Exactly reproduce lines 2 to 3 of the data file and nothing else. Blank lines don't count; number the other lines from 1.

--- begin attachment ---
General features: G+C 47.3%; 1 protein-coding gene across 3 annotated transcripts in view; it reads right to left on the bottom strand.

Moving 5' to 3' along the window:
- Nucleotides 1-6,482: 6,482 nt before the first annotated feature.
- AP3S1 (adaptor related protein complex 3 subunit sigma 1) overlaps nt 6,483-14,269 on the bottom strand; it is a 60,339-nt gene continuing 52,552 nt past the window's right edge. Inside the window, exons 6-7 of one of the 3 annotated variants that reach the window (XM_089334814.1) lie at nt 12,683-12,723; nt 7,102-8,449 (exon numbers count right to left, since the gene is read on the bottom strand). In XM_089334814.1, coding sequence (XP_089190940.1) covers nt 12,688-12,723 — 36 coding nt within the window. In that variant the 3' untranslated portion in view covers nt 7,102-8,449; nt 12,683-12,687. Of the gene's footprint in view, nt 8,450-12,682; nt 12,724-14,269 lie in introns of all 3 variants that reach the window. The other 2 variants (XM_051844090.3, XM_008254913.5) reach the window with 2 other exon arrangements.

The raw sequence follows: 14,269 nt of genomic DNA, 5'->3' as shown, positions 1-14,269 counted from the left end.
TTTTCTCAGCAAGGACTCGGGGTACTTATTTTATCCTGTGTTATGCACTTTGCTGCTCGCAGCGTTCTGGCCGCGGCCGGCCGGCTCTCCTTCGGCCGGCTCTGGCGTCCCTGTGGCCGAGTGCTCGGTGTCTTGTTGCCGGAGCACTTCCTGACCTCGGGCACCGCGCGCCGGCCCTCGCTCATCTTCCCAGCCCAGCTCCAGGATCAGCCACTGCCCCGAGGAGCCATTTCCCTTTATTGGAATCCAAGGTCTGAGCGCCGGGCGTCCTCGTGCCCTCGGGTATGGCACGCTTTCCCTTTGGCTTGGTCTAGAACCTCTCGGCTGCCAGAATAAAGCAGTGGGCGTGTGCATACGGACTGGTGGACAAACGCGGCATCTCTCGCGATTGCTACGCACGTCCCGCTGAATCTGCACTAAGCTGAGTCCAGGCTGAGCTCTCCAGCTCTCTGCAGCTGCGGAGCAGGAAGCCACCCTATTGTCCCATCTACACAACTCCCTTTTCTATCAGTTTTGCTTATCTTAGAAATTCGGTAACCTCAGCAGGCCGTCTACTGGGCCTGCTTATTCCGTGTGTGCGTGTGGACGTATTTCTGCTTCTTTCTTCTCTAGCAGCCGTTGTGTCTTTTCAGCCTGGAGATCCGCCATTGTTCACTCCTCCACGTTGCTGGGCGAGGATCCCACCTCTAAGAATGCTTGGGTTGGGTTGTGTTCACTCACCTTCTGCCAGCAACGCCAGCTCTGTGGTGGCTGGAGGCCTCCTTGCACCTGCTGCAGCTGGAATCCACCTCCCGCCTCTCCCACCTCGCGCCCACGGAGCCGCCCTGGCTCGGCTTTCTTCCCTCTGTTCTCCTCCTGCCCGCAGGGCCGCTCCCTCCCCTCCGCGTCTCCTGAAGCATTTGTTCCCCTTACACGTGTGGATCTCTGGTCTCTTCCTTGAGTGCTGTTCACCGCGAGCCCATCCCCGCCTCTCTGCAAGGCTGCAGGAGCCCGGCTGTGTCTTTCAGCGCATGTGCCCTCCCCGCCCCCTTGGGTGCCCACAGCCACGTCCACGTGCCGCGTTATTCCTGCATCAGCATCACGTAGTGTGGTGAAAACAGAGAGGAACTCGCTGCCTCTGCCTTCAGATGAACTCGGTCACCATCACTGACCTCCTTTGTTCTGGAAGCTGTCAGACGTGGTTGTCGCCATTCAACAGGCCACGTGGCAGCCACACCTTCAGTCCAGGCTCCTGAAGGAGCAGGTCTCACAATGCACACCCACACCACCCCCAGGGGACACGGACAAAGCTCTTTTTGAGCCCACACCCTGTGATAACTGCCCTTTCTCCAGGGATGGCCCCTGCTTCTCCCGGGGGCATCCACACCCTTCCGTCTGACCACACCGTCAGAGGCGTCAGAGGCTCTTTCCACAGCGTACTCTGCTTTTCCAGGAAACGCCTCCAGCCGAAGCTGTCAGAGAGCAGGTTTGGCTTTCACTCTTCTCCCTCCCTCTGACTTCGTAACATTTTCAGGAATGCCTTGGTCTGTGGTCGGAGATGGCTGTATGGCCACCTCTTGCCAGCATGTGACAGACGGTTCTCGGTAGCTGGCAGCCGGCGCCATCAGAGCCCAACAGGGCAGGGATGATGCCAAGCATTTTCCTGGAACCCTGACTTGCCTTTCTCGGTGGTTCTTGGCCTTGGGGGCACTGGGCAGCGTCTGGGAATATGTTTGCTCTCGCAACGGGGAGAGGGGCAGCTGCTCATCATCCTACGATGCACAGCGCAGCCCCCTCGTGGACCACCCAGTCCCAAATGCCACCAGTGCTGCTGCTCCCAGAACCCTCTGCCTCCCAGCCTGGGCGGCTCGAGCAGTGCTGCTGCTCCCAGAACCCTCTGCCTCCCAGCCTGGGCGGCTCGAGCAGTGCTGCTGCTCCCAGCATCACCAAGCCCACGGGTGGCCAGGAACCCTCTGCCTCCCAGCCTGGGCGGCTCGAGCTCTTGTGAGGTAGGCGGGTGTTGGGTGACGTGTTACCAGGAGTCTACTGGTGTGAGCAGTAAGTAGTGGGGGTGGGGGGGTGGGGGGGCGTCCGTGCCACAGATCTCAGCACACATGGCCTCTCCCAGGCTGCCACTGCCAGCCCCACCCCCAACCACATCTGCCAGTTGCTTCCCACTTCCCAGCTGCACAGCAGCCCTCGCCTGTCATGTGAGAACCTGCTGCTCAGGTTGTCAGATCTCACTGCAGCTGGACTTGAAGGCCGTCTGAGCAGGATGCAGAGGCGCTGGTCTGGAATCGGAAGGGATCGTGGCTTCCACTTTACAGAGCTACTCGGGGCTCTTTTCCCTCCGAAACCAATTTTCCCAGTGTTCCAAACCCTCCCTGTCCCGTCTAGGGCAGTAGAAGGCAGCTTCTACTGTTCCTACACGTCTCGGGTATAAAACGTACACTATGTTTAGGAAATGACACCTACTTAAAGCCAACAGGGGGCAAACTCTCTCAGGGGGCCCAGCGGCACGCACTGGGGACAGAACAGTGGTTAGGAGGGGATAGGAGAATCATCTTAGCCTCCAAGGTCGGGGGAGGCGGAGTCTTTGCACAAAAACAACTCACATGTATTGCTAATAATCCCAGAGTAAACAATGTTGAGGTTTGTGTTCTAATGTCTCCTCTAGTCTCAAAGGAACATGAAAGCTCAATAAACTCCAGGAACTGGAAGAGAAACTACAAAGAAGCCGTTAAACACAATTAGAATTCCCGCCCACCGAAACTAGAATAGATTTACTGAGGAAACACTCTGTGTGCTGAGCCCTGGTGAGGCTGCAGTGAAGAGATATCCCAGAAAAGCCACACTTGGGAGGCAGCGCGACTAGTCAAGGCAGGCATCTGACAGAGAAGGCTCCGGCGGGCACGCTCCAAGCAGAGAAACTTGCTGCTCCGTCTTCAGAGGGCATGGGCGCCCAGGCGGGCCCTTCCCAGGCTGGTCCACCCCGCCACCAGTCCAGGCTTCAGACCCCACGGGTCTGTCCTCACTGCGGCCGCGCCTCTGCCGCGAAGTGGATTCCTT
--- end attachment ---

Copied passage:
Moving 5' to 3' along the window:
- Nucleotides 1-6,482: 6,482 nt before the first annotated feature.